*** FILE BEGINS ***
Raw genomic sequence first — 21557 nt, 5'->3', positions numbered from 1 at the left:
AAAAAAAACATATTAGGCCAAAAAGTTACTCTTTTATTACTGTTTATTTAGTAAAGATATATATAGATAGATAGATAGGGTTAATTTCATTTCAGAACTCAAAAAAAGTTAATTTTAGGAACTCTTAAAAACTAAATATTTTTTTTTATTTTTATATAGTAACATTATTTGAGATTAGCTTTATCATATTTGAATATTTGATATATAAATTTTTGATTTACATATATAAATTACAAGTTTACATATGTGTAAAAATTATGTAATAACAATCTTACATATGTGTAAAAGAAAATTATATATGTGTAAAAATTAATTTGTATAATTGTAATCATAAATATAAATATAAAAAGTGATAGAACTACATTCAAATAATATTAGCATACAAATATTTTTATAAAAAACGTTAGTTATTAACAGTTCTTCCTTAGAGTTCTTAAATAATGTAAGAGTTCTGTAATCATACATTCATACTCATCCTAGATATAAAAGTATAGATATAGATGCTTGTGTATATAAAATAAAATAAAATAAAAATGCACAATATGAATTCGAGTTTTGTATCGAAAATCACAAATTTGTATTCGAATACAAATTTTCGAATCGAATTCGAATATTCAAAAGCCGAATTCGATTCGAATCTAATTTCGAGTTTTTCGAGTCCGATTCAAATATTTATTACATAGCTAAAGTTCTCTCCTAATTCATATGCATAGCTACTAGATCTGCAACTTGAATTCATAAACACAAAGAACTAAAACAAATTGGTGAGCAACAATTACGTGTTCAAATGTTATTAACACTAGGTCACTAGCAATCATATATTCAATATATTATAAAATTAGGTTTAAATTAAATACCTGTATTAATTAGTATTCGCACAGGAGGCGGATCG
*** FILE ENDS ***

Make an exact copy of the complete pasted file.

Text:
Raw genomic sequence first — 21557 nt, 5'->3', positions numbered from 1 at the left:
AAAAAAAACATATTAGGCCAAAAAGTTACTCTTTTATTACTGTTTATTTAGTAAAGATATATATAGATAGATAGATAGGGTTAATTTCATTTCAGAACTCAAAAAAAGTTAATTTTAGGAACTCTTAAAAACTAAATATTTTTTTTTATTTTTATATAGTAACATTATTTGAGATTAGCTTTATCATATTTGAATATTTGATATATAAATTTTTGATTTACATATATAAATTACAAGTTTACATATGTGTAAAAATTATGTAATAACAATCTTACATATGTGTAAAAGAAAATTATATATGTGTAAAAATTAATTTGTATAATTGTAATCATAAATATAAATATAAAAAGTGATAGAACTACATTCAAATAATATTAGCATACAAATATTTTTATAAAAAACGTTAGTTATTAACAGTTCTTCCTTAGAGTTCTTAAATAATGTAAGAGTTCTGTAATCATACATTCATACTCATCCTAGATATAAAAGTATAGATATAGATGCTTGTGTATATAAAATAAAATAAAATAAAAATGCACAATATGAATTCGAGTTTTGTATCGAAAATCACAAATTTGTATTCGAATACAAATTTTCGAATCGAATTCGAATATTCAAAAGCCGAATTCGATTCGAATCTAATTTCGAGTTTTTCGAGTCCGATTCAAATATTTATTACATAGCTAAAGTTCTCTCCTAATTCATATGCATAGCTACTAGATCTGCAACTTGAATTCATAAACACAAAGAACTAAAACAAATTGGTGAGCAACAATTACGTGTTCAAATGTTATTAACACTAGGTCACTAGCAATCATATATTCAATATATTATAAAATTAGGTTTAAATTAAATACCTGTATTAATTAGTATTCGCACAGGAGGCGGATCG